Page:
Maximum Longevity

One of the major goals that health-conscious people have is to live for as long as possible – assuming a good quality of life. There are several aspects of significance when it comes to maximum longevity.

Avoiding Death

I would think that the most sensible thing to do would be to look at what is most likely to stand in your way of staying alive; namely, death. Therefore, it would be best to look at what kinds of things are statistically more likely to kill you. Life is somewhat a game of statistics – although there are many things that could eventually cause you to die, it would make sense to first look at those statistically most probable. Below is a list of the Top 10 causes of death in Australia:

Coronary Heart Disease
Influenza and Pneumonia
Heart Failure
Respiratory Disease
Kidney Failure

Most significantly, the top 3 leading causes of death among Australians (Cancer, CHD & Stroke) make up for approximately 70% of all cases of death.

Moreover, several of the other causes of death are related to these causes. For example, Heart Failure may occur due to CHD or Chronic Lower Respiratory Disease such as Emphysema. Pneumonia may occur due to impaired immune function caused by cancer. Diabetes may lead to CHD or Kidney Failure, etc.

The important thing to note is that a significant portion of all these diseases may be preventable through lifestyle changes including diet. A significant portion of accidents are obviously avoidable, such as motor vehicle accidents (MVA’s). Most road fatalities include either speed, alcohol, fatigue, or a combination of both (this may be a case of ‘do as I say, not as I do’ folks….) Put simply, most MVA’s should not occur.

Whilst most Pneumonia fatalities often occur either in the very old or those with immune disorders, a significant portion of fatalities from the Influenza virus may be preventable through yearly vaccination. Flu shots are especially recommended for elderly persons, those suffering from chronic respiratory disease, or those with immune system disorders.

Chronic Lower Respiratory Diseases include Bronchitis and Emphysema. A large proportion of these diseases are simply due to smoking.

Whilst Type I Diabetes can not be prevented, it only makes up for approximately 10% of all cases of Diabetes in Western civilizations such as Australia, the UK and the U.S. Type II diabetes (a.k.a. late/adult onset diabetes) is usually related to obesity and poor dietary habits. Diabetes usually leads to visual problems such as glaucoma, circulation problems which may result in amputations, kidney problems as well as an increased risk of CHD and Stroke. Unlike Type I Diabetics, Type II Diabetics produce enough insulin, it’s just that their bodies cells becomes resistant to the insulin. Insulin resistance often occurs due to excess body fat, and a significant portion of Type II Diabetes cases could be avoided by healthy weight management and sensible dietary practices.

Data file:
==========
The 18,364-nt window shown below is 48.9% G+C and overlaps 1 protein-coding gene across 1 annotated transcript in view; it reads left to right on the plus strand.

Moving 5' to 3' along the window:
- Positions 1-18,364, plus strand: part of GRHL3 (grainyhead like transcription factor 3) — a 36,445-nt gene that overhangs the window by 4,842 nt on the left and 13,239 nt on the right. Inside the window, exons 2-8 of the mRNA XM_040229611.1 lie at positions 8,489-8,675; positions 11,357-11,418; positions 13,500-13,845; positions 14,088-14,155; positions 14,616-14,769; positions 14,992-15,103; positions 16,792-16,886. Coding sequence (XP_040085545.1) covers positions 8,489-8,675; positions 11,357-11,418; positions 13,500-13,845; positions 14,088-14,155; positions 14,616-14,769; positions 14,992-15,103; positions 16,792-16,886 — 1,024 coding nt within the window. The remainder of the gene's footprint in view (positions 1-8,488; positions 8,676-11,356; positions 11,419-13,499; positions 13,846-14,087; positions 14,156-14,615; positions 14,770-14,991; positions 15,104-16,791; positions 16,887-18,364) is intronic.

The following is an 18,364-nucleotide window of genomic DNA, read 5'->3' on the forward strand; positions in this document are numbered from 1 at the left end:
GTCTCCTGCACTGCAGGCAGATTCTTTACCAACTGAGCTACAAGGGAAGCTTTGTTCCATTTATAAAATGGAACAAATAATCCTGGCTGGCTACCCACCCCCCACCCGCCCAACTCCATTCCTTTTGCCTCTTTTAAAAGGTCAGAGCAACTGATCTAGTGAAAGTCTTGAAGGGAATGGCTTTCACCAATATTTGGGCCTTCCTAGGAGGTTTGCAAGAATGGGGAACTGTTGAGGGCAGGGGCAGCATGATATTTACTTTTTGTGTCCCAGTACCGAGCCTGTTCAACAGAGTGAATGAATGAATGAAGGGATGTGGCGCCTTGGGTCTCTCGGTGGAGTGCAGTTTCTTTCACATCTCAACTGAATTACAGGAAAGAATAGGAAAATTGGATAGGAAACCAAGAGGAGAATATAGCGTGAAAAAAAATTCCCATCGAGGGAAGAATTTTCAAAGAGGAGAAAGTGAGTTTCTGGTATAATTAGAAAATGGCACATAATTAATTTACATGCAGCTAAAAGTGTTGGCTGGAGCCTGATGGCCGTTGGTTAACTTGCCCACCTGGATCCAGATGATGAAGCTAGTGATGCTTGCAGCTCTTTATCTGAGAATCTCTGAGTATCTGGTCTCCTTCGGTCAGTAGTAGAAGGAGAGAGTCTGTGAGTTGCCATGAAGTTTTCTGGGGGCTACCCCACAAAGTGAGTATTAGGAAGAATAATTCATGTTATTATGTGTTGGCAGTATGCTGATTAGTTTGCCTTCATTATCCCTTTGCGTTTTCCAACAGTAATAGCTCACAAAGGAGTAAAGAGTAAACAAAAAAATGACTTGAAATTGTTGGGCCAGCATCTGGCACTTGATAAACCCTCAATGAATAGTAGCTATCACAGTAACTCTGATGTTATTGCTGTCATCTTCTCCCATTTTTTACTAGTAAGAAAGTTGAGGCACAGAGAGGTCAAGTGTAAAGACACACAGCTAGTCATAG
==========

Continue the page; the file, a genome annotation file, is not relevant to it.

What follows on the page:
The most common causes of death however include Coronary Heart Disease and Stroke (collectively called ‘Cardiovascular Disease’) and Cancer. Theoretically, if your goal is to live as long as possible, these are the two things that you should spend the most effort trying to avoid.

Read more about Cardiovascular Disease

Read More about Cancer

Overall Lifespan and the Ageing Process

If we were to assume that all major causes of death could be avoided, it would still be of interest whether there is anything we can do to actually slow the ageing process and know what things affect out potential lifespan (longevity).

Sex and genetics appear to affect a persons lifespan, with women tending to live slightly longer, as well as those with a family history of long living people. Because the actual biological mechanisms of ageing are not well understood, we can not know what modifiable aspects would be necessary to slow the ageing process.

Calorie Restriction

The only significant thing to come out of animal studies in this respect is that of calorie restriction. Reducing total energy (calorie) intake has been shown to increase the life expectancy of various animals such as worms, grasshoppers, flies, spiders, and even mammals such as rodents, dogs and apes. Some evidence also suggests that calorie restriction may help protect against chronic degenerative diseases commonly experienced in old age, though this topic is poorly understood and not without controversy.